certain instances, such as the translation of spatial cognition,
as input from the haptic and body position senses, into
language. [Jackendoff, 1992, 99-124] It is pointed out that in
English, in comparison with the tens of thousands of nouns and
verbs, there are but between 80 and 100 prepositions by which
spatial information can be conveyed. Of all the rich details and
range of spatial relations and cognition, most are "invisible"
except in the crudest ways to the language faculty, being
"neutralized or filtered out in the translation into linguistic
format." [op. cit. 120]
As viewed as an organ of the modular model of mind, language best
serves certain phenomena and poorly serves others. Hence, music's
suspicions about language are understandable when language is viewed
as monovalent and ontologically rooted. Heterophenomenology
sidesteps this elegantly in avowing useful fictions, which language
serves quite effectively.
Serafine's theory asserts that, in listening, we generate music.
As with sound-over-time definitions, the linguist might also
assert that, in listening, we generate language. The
input/output channels are shared. At least fictionally, we can
view music and language as close kin.
2.5 Music and Language
If music theory is in large part housed in language, such as the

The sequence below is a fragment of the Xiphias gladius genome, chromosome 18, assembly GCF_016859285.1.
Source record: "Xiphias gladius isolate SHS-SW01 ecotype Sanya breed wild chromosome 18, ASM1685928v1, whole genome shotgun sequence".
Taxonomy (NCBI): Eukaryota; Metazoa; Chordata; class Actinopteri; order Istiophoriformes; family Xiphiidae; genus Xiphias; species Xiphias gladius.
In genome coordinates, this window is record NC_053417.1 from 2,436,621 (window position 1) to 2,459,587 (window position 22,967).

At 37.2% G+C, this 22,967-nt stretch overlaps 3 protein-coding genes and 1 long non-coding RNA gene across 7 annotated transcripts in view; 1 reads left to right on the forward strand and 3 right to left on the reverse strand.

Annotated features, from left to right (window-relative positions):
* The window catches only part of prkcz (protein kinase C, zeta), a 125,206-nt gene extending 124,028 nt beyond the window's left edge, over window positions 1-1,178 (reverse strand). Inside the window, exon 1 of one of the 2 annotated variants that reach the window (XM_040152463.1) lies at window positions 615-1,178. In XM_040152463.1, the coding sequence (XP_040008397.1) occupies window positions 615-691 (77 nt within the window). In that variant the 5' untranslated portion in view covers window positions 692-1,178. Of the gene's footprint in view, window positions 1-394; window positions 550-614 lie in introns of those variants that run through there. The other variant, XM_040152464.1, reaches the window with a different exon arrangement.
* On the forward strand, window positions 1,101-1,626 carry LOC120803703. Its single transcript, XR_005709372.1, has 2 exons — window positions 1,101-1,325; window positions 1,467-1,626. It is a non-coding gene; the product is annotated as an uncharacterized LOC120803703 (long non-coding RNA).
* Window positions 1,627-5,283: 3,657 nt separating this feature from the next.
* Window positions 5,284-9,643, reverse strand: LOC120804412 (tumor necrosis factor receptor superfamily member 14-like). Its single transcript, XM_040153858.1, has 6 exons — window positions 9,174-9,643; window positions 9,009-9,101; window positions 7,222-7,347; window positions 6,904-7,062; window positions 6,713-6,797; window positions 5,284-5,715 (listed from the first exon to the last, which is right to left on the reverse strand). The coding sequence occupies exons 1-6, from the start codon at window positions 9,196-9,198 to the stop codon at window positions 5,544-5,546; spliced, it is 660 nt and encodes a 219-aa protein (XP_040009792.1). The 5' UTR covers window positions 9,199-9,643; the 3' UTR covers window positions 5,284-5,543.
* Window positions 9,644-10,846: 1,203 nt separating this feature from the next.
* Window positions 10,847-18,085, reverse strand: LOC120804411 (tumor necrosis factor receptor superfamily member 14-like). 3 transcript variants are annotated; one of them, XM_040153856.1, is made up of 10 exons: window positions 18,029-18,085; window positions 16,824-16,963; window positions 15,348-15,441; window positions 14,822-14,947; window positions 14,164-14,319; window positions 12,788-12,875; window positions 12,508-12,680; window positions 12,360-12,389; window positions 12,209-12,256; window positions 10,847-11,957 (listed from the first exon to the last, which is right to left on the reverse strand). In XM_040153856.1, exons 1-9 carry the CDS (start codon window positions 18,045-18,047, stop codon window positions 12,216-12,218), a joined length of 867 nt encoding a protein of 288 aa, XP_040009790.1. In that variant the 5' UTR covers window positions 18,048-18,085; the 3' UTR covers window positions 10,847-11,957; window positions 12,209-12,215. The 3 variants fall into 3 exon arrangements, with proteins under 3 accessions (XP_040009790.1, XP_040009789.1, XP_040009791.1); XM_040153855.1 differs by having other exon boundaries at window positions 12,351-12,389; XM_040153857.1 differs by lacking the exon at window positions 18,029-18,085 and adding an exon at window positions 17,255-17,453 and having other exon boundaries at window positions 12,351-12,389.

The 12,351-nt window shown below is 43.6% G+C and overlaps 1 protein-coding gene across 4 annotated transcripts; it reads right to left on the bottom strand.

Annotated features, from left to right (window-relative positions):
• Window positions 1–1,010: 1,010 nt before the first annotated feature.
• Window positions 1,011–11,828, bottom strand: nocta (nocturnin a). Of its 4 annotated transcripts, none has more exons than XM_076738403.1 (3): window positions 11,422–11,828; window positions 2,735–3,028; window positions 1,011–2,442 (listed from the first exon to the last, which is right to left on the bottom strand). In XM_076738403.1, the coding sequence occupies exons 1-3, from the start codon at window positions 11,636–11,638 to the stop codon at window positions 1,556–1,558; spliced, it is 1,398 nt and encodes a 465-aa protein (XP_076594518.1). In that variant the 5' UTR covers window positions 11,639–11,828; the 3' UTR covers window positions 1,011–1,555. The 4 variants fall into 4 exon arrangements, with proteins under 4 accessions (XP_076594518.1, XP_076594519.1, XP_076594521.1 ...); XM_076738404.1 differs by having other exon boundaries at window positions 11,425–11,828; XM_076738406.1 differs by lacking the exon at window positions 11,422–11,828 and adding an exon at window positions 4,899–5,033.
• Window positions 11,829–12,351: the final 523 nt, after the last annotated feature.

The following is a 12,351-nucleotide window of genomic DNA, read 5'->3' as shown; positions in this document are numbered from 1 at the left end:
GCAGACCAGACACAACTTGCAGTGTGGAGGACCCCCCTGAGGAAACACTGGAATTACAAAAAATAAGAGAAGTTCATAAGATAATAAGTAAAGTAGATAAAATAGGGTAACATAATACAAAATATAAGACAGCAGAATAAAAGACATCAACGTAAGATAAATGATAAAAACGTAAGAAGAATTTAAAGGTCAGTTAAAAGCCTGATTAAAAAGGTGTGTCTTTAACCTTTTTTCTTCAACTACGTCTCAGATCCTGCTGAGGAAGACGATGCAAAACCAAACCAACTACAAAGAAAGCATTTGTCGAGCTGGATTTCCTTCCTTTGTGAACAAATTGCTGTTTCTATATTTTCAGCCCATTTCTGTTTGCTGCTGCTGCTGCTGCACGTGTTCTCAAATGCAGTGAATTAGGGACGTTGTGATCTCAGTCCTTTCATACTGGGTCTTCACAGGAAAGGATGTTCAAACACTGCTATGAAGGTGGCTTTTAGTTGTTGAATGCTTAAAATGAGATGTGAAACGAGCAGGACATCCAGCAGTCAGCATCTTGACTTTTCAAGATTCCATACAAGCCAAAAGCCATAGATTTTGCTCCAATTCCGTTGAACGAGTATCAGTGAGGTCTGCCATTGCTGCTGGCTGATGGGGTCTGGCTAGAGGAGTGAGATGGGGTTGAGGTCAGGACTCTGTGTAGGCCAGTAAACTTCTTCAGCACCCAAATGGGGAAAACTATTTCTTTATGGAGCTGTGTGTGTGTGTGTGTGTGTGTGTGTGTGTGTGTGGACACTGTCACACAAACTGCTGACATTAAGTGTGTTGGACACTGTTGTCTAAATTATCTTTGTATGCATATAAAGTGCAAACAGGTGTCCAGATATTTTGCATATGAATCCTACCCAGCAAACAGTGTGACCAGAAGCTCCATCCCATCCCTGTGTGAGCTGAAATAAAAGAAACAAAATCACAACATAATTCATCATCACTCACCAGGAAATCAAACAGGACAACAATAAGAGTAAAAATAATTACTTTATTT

Harvard, Oxford and Groves embody, then it may be seen as a
semantic network, heterophenomenologically a compendium of
useful fictions. Some assert that music is a language,
metaphorically. This becomes even more a challenge for writing
yet more definitions, on the path towards Bierce's sardonic
Adorno offers a limited view:
"Music resembles a language. Expressions such as musical
idiom, musical notation, are not simply metaphors. But music
is not identical with language. The resemblance points to
something essential, but vague. Anyone who takes it
literally will be seriously misled.
"Music resembles language in the sense that it is a temporal
sequence of articulated sounds which are more than just
sounds. They say something, often sometimes human. The
better the music, the more forcefully they say it. The
succession of sounds is like logic: it can be right or
wrong. But what has been said cannot be detached from the
music. Music creates no semiotic system.
"It is customary to distinguish between language and music
by asserting that concepts are foreign to music. But music
does contain things that come very close to the 'primitive
concepts' found in epistemology. It makes use of recurring
ciphers. There were established by tonality."
[Adorno, 1992, 1]
He asserts "music creates no semiotic system." As semiotics is a
study of systems of signs, then Adorno postulates that either 1)
there are no signs in music, or 2) there is no system in which
to hold signs. As to the former, a sign is semiotically seen as
a unity of "signifier" and "signified." As sounds say
"something, often sometimes human," music creates signification,
as a musical gesture unites with its being parsed and
understood. By being "right or wrong," he postulates a system
within which such values can be adjudicated. his assertion that
music has no semiotic system then is symptomatic of that
above-mentioned suspicion of language by music.
Heterophenomenologically, his view must be allowed as neutral,
however, if useful.
"Primitive concepts" akin to linguistic concepts is theorized,